Disclaimer: I don't own White Collar

Summary: Not all conmen are good, but June knows how to pick them.

Byron was the kind of man her mother had warned her about, the kind who seemed too good to be true, too charming and debonair to be anything more than good looks contrived to conceal a darker side.

She did not realize that June wasn't exactly the kind of girl who was as innocent as she looked either.

Standing at the edges of the dance floor while her friends waltzed with their chosen paramours for the night, June declined offer after offer graciously, but firmly. Until a dashing young man with a wide smile took a bow and asked if he might accompany her for a dance. He didn't realize it, being so used to enticing people into giving him what he wanted, but it wasn't the smile on his lips that drew her in, but the one twinkling in bright, dark eyes.

At the end of the dance, he let her go, and she did not call him back. She would not be the one to do the chasing for him.

Every occasion that followed, every glitz and glamour bedecked event that they inevitably found themselves meeting at, strengthened a tenuous bond. And then he caught her. Conversely, she caught him too.

Byron felt obliged to let her in on the seedier side of his life and June, knowing a test when she saw one, kept her composure and endeared herself to his friends. Her quick learning of the rules of poker did not harm the budding respect she was gaining in his circle, and soon they deferred to her as to their male counterparts.

They married, and had their much loved children. They had the perfect life, underscored by hastily treated injuries, threats against their lives, exciting and dangerous heists and escapades. And she wouldn't have changed any of it.

The day that Byron died, was the day a part of June died with him. She had been independent, but nonetheless he had made her the woman she was today, and without him it was harder to hold on the magic and mystery that he had kept alive all throughout their years together. It was harder to see herself as anything more than an old woman, trying desperately to relive her glory days, but without anyone to do it with.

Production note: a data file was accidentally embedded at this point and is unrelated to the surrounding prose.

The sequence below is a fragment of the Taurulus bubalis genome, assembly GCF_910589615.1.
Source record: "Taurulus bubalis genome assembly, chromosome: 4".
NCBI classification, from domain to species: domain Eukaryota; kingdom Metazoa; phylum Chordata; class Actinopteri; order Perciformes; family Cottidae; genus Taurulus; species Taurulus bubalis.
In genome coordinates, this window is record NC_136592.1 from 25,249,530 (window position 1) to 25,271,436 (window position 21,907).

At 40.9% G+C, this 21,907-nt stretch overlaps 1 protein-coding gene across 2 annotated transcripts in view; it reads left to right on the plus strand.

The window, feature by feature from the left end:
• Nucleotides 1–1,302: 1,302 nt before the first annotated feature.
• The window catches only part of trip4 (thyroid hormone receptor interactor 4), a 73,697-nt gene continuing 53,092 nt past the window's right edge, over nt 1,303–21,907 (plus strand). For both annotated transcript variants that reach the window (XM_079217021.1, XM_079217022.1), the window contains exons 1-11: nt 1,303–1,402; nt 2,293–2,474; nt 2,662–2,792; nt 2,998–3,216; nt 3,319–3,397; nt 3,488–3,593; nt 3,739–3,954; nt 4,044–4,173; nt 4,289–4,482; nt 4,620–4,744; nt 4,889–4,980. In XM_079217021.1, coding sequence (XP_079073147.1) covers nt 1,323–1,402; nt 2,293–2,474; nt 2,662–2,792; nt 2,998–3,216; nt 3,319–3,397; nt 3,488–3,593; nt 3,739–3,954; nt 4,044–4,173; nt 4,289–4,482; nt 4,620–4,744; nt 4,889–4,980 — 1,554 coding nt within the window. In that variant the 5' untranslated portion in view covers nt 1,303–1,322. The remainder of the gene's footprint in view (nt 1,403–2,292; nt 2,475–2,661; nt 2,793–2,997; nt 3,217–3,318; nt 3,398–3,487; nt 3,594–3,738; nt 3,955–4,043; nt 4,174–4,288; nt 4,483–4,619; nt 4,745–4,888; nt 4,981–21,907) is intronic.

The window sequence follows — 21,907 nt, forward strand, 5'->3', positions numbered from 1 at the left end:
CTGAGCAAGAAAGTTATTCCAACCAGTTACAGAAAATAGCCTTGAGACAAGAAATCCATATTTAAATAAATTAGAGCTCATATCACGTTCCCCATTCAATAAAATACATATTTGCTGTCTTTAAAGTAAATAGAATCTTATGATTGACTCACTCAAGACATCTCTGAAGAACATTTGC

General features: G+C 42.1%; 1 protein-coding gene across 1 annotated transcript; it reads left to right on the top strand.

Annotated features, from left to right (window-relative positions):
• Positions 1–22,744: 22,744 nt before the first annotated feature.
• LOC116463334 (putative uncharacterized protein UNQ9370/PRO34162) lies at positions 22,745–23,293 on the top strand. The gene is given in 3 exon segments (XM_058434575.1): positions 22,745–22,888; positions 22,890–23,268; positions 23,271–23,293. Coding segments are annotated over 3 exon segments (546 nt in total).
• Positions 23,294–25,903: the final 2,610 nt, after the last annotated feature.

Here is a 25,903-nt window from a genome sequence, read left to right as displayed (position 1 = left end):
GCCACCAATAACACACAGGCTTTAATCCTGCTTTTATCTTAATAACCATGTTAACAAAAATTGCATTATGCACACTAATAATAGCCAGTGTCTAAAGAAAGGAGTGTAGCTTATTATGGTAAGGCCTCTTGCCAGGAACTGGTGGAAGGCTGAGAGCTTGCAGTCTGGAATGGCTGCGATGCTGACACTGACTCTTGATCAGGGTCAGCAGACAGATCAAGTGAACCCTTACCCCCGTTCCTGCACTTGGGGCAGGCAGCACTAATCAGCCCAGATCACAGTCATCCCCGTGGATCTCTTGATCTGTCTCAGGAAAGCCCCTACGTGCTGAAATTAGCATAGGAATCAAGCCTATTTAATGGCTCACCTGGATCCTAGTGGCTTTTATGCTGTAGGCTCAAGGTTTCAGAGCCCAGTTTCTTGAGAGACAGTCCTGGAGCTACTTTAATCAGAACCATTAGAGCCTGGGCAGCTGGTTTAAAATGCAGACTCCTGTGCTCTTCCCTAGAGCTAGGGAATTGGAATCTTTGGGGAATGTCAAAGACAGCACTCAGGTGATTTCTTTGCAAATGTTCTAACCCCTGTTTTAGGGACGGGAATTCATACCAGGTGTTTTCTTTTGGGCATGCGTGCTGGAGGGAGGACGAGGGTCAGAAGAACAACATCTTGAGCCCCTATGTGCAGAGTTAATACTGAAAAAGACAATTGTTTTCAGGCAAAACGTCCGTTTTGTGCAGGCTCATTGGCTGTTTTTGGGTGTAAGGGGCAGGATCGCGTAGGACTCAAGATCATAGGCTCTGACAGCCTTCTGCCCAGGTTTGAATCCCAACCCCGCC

June got a dog, she spent time with her grandchildren, she made herself a patron of various charities and causes but it was never enough. Until she gathered her courage and walked into a thrift shop with purpose one day, and a handsome young man with a ready smile and an appreciative eye on the garments she held made her acquaintance.

It was déjà vu for June when he flipped one of Byron's much loved fedora's onto his head and grinned at her, exuding the confidence that she had missed. The eyes were blue, not brown, but the smile they held was familiar and warm. She was not blind, and soon after they had arrived at her home and his new living quarters clarified, she confronted him about the anklet she had seen some time ago. She raised an eyebrow in response to his surprise, both at her powers of perception and her utter lack of shock or revulsion at his status that cemented their fledgling friendship.

She told him about Byron, free to regale her appreciative audience with all the unedited tales of days gone by, of heists and exploits in a time when life was simpler. And he told her his own stories, under the guise of allegedly, their own little game.

June had thought it would hurt her to see Byron's clothes being worn by another person, part of the reason she had not given them to anyone she knew personally before now. But he wore them so well, treated them lovingly and with care for the history they had seen, that she could not bring herself to be anything but nostalgic.

He came to see Samantha play with her, introduced her to Mozzie and his unique worldview, made sure that she knew how appreciative he was of all she did for him, and tried to repay that kindness whenever he could.

When Samantha had been bumped from the transplant list, he had not offered empty platitudes, but had held her gaze, and asked earnestly what he could do. He followed through on his tacit promise, and June did not doubt that he was the reason her beloved grandchild would live to see adulthood.

He danced with her, and that was perhaps what she was most thankful for, that fleeting moment she had never thought she would have again.

Not all conmen were good at heart, as Ford had demonstrated in the end, but June had an eye for more than outer beauty.

She can't help but think Byron would have approved.